DALLAS (CBSDFW.COM) – He was a motivational speaker, author and American icon. Zig Ziglar has died at age 86.
Nobody could use self-deprecation to get his point across like Ziglar. “By choice I weighed well over 200 pounds. I say by choice because you see, I have never accidentally eaten anything,” he once said.
Ziglar died today in Dallas, after a brief bout with pneumonia.
“Zig Ziglar passed from this world today after a short bout with pneumonia. Though his time on earth has ended, he is speaking with Jesus now in his heavenly home. The angels in heaven are rejoicing and his family is celebrating a life well lived.”
Jay Hellwig spent years as Ziglar’s personal assistant. From the headquarters in Plano, Ziglar’s life’s work, his books, his awards, all share the story of a salesman who earned his living helping others.
Hellwig says Ziglar’s religious faith stood as the foundation for it all. “He was the master motivator. He received Christ ast age 42, and from that day forward, changed his life.”
The World War II veteran was the son of a farm manager and worked his way up the sales ladder before moving to Dallas as vice president and training director at the Automotive Performance Company. He was also a mentor to Howard Putnam, CEO of both Braniff and Southwest Airlines.
“He almost created an industry by himself,” Putnam said. “You know he was a salesman, selling pots and pans, down in Yazoo, Mississippi or somewhere and got into speaking. So he was the first.”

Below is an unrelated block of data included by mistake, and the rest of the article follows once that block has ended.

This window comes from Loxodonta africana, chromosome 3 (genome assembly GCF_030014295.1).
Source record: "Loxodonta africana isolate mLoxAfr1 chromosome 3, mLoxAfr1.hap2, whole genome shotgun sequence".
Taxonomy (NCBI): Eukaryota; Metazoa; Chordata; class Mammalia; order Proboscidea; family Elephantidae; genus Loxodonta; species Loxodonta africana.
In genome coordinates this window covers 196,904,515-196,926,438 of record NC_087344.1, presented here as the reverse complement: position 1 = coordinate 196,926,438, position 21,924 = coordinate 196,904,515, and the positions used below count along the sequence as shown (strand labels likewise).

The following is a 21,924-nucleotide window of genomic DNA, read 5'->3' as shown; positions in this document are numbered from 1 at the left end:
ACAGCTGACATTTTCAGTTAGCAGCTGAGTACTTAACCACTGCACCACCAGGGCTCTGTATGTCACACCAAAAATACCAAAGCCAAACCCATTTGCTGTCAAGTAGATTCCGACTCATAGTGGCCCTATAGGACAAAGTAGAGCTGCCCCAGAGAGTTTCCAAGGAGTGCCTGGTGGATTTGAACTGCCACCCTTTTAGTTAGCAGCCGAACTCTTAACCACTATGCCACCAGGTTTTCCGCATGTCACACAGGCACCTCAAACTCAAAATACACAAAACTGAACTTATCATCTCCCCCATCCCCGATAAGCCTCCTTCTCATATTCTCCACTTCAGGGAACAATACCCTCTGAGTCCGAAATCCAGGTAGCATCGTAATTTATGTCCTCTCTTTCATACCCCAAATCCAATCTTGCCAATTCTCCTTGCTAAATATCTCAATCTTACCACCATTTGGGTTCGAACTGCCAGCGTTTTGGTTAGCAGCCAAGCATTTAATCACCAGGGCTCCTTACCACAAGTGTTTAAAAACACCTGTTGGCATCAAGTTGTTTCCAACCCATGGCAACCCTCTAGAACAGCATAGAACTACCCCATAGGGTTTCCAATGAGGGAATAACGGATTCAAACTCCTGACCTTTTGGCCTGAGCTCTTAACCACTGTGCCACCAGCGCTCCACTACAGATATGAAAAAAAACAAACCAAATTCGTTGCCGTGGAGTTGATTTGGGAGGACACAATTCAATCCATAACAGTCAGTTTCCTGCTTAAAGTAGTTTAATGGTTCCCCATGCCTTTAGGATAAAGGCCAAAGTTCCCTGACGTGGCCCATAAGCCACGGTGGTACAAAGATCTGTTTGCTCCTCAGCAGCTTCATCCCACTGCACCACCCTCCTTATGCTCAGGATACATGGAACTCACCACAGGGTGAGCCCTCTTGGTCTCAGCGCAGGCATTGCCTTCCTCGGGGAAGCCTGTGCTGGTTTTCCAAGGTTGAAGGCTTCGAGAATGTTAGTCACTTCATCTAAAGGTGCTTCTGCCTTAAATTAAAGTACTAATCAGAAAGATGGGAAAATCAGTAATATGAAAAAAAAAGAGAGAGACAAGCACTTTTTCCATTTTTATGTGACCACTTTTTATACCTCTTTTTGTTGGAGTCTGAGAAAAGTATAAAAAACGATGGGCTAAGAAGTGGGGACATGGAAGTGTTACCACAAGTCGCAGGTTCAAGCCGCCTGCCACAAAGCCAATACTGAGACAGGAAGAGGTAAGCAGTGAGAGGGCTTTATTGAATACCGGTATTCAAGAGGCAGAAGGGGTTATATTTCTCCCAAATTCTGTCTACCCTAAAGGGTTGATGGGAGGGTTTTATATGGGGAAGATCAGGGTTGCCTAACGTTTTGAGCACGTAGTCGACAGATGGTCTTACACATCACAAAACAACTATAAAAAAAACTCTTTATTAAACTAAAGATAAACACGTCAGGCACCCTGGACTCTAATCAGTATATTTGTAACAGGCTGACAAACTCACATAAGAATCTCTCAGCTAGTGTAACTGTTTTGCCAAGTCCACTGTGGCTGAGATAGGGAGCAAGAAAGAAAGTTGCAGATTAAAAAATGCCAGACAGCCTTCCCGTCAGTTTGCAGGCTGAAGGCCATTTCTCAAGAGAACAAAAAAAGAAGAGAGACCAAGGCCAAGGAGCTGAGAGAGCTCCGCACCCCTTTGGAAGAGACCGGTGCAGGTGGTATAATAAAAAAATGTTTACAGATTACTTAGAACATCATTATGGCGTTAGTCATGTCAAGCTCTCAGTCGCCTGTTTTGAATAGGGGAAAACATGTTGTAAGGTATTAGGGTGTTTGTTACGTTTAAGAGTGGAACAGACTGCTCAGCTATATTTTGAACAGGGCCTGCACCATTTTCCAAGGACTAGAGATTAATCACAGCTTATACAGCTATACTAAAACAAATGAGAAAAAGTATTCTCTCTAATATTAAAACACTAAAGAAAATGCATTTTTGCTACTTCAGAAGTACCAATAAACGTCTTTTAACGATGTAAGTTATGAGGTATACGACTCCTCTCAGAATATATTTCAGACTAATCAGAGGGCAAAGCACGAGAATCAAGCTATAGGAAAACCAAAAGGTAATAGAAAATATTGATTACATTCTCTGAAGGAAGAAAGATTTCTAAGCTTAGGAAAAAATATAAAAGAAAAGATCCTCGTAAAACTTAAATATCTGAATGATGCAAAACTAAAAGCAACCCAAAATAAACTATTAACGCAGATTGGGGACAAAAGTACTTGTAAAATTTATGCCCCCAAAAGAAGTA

Known as the father of motivational speaking, Ziglar wanted people to recognize their inner gifts, and show gratitude by helping others.
His gift?…finding a way to inspire. “I really try to encourage others to be the best they can be,” he told CBS 11 in a 2006 interview.
Even into his 80s Ziglar continued to speak and looked for the positive, even in negative thinkers. He would joke, “Some people do really find fault like there’s a reward for it.”
In his later years Ziglar kept busy, teaching Sunday school classes at Prestonwood Baptist Church. Leaders at the church issued a statement that said, in part -
“We have lost a giant of the faith who was able to connect Kingdom principles with professional life in a way that brought excellence, integrity and productivity to the workplace in the name of Jesus Christ.”
On Wednesday, Zeglar’s pastor, Jack Graham, called Ziglar the great motivator. “He was a dispenser of hope, joy and a whole lot of love.”
A memorial service for Ziglar will be held here at Prestonwood on Saturday at 11am.
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